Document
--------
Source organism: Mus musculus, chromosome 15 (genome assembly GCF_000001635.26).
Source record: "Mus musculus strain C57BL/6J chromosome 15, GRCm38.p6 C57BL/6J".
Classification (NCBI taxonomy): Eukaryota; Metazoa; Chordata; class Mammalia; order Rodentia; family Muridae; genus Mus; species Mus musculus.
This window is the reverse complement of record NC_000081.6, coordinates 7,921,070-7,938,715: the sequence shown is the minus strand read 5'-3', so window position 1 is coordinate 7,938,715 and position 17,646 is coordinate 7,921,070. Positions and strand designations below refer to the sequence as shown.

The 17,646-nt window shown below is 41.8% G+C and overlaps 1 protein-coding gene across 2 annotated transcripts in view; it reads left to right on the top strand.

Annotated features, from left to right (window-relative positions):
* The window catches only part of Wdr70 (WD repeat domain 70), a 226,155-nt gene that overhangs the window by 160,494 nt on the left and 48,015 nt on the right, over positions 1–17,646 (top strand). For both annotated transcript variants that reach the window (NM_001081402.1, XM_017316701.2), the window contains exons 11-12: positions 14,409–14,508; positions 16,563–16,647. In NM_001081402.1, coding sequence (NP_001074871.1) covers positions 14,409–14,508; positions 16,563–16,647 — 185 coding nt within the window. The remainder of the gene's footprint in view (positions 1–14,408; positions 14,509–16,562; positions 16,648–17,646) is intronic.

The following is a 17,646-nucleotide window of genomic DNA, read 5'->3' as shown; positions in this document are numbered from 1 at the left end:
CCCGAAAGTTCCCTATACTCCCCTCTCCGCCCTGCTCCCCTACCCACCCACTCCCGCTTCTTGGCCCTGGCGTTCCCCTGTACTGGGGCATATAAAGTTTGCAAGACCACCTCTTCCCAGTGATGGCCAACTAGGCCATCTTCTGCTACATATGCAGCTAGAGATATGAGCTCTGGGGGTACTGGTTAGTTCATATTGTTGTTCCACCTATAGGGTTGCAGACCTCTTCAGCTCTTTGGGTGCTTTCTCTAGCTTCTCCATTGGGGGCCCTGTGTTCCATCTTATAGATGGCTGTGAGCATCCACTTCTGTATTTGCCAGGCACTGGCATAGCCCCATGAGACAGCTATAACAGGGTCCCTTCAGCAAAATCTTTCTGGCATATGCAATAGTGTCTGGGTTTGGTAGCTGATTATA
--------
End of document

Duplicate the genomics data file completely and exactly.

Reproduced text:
Source organism: Mus musculus, chromosome 15 (genome assembly GCF_000001635.26).
Source record: "Mus musculus strain C57BL/6J chromosome 15, GRCm38.p6 C57BL/6J".
Classification (NCBI taxonomy): Eukaryota; Metazoa; Chordata; class Mammalia; order Rodentia; family Muridae; genus Mus; species Mus musculus.
This window is the reverse complement of record NC_000081.6, coordinates 7,921,070-7,938,715: the sequence shown is the minus strand read 5'-3', so window position 1 is coordinate 7,938,715 and position 17,646 is coordinate 7,921,070. Positions and strand designations below refer to the sequence as shown.

The 17,646-nt window shown below is 41.8% G+C and overlaps 1 protein-coding gene across 2 annotated transcripts in view; it reads left to right on the top strand.

Annotated features, from left to right (window-relative positions):
* The window catches only part of Wdr70 (WD repeat domain 70), a 226,155-nt gene that overhangs the window by 160,494 nt on the left and 48,015 nt on the right, over positions 1–17,646 (top strand). For both annotated transcript variants that reach the window (NM_001081402.1, XM_017316701.2), the window contains exons 11-12: positions 14,409–14,508; positions 16,563–16,647. In NM_001081402.1, coding sequence (NP_001074871.1) covers positions 14,409–14,508; positions 16,563–16,647 — 185 coding nt within the window. The remainder of the gene's footprint in view (positions 1–14,408; positions 14,509–16,562; positions 16,648–17,646) is intronic.

The following is a 17,646-nucleotide window of genomic DNA, read 5'->3' as shown; positions in this document are numbered from 1 at the left end:
CCCGAAAGTTCCCTATACTCCCCTCTCCGCCCTGCTCCCCTACCCACCCACTCCCGCTTCTTGGCCCTGGCGTTCCCCTGTACTGGGGCATATAAAGTTTGCAAGACCACCTCTTCCCAGTGATGGCCAACTAGGCCATCTTCTGCTACATATGCAGCTAGAGATATGAGCTCTGGGGGTACTGGTTAGTTCATATTGTTGTTCCACCTATAGGGTTGCAGACCTCTTCAGCTCTTTGGGTGCTTTCTCTAGCTTCTCCATTGGGGGCCCTGTGTTCCATCTTATAGATGGCTGTGAGCATCCACTTCTGTATTTGCCAGGCACTGGCATAGCCCCATGAGACAGCTATAACAGGGTCCCTTCAGCAAAATCTTTCTGGCATATGCAATAGTGTCTGGGTTTGGTAGCTGATTATA